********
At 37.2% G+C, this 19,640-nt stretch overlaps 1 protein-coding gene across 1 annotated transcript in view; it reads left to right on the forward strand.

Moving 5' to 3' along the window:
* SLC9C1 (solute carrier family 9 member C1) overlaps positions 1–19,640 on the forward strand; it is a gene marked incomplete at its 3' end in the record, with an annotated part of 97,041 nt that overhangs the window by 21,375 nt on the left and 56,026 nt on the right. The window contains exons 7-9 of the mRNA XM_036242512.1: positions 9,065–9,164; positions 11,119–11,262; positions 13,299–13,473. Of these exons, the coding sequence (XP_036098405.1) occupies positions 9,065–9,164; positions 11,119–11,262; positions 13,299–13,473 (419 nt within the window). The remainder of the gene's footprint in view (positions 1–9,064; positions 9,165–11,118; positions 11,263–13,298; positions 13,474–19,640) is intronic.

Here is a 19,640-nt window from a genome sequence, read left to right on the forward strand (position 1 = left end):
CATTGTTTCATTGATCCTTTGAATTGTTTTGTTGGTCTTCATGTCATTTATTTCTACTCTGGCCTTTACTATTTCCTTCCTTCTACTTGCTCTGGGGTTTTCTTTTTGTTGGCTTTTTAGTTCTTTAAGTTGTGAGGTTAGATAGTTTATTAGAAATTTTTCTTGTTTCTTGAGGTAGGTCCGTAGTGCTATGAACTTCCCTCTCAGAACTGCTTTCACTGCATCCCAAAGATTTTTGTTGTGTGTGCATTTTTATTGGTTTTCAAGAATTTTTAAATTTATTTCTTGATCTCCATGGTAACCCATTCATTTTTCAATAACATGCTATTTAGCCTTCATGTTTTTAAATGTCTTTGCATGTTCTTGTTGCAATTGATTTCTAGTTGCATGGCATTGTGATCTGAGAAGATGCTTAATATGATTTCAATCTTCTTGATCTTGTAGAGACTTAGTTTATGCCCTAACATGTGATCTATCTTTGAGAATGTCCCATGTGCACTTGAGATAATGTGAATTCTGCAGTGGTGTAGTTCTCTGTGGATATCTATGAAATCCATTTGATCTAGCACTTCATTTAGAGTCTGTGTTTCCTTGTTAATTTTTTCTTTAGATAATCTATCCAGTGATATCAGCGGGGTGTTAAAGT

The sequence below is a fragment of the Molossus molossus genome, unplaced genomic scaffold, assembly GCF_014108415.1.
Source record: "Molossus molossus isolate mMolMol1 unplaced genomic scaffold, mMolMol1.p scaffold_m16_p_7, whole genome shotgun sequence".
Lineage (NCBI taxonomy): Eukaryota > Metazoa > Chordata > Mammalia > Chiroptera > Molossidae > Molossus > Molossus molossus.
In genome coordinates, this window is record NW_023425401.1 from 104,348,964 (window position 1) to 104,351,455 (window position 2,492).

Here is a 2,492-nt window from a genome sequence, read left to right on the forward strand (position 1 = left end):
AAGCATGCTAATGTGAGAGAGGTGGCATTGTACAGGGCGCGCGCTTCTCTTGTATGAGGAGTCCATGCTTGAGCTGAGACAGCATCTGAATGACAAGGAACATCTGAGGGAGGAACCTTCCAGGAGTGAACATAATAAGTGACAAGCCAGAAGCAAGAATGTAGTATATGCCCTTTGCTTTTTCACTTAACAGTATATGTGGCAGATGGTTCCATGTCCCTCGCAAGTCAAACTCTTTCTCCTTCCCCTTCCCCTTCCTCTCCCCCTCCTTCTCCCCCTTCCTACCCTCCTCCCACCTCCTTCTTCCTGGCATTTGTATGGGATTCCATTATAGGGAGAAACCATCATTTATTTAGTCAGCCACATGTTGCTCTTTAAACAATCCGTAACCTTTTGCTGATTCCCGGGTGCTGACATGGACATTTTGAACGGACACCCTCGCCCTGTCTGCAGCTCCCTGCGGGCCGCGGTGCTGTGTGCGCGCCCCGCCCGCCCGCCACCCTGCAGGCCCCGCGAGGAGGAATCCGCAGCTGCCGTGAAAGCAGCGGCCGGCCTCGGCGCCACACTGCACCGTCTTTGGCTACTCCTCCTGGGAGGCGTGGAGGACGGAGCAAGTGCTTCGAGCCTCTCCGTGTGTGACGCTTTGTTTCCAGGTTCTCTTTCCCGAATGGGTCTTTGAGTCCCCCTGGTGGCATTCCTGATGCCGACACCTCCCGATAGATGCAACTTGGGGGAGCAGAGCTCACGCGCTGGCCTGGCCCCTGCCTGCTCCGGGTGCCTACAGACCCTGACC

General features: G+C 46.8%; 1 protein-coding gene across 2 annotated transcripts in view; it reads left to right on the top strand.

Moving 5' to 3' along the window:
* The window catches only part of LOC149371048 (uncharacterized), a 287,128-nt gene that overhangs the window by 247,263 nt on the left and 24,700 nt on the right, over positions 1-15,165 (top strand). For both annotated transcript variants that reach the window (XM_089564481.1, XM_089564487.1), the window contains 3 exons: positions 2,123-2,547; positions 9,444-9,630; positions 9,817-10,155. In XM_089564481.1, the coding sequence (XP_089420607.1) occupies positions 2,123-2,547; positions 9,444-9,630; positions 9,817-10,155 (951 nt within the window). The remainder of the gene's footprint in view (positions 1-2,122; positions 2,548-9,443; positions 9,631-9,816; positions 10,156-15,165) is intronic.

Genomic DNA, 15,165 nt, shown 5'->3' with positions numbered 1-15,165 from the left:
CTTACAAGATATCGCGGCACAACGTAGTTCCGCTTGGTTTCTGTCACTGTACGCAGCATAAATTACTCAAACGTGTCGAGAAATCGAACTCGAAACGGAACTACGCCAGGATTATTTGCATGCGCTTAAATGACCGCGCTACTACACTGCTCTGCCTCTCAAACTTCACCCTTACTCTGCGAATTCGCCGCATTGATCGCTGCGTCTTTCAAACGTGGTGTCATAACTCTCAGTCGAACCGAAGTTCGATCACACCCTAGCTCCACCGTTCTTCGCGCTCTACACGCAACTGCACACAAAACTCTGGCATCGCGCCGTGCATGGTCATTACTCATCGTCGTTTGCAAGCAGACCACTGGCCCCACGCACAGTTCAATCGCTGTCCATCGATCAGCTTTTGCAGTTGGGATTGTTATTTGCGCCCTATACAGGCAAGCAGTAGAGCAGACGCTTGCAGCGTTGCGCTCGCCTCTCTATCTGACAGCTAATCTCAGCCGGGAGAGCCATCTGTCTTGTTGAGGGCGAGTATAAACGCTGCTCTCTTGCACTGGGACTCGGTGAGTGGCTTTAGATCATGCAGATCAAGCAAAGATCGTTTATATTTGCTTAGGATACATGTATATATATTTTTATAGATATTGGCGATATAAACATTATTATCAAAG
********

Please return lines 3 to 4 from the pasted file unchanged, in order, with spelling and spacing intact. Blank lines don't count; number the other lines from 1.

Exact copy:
* SLC9C1 (solute carrier family 9 member C1) overlaps positions 1–19,640 on the forward strand; it is a gene marked incomplete at its 3' end in the record, with an annotated part of 97,041 nt that overhangs the window by 21,375 nt on the left and 56,026 nt on the right. The window contains exons 7-9 of the mRNA XM_036242512.1: positions 9,065–9,164; positions 11,119–11,262; positions 13,299–13,473. Of these exons, the coding sequence (XP_036098405.1) occupies positions 9,065–9,164; positions 11,119–11,262; positions 13,299–13,473 (419 nt within the window). The remainder of the gene's footprint in view (positions 1–9,064; positions 9,165–11,118; positions 11,263–13,298; positions 13,474–19,640) is intronic.

Here is a 19,640-nt window from a genome sequence, read left to right on the forward strand (position 1 = left end):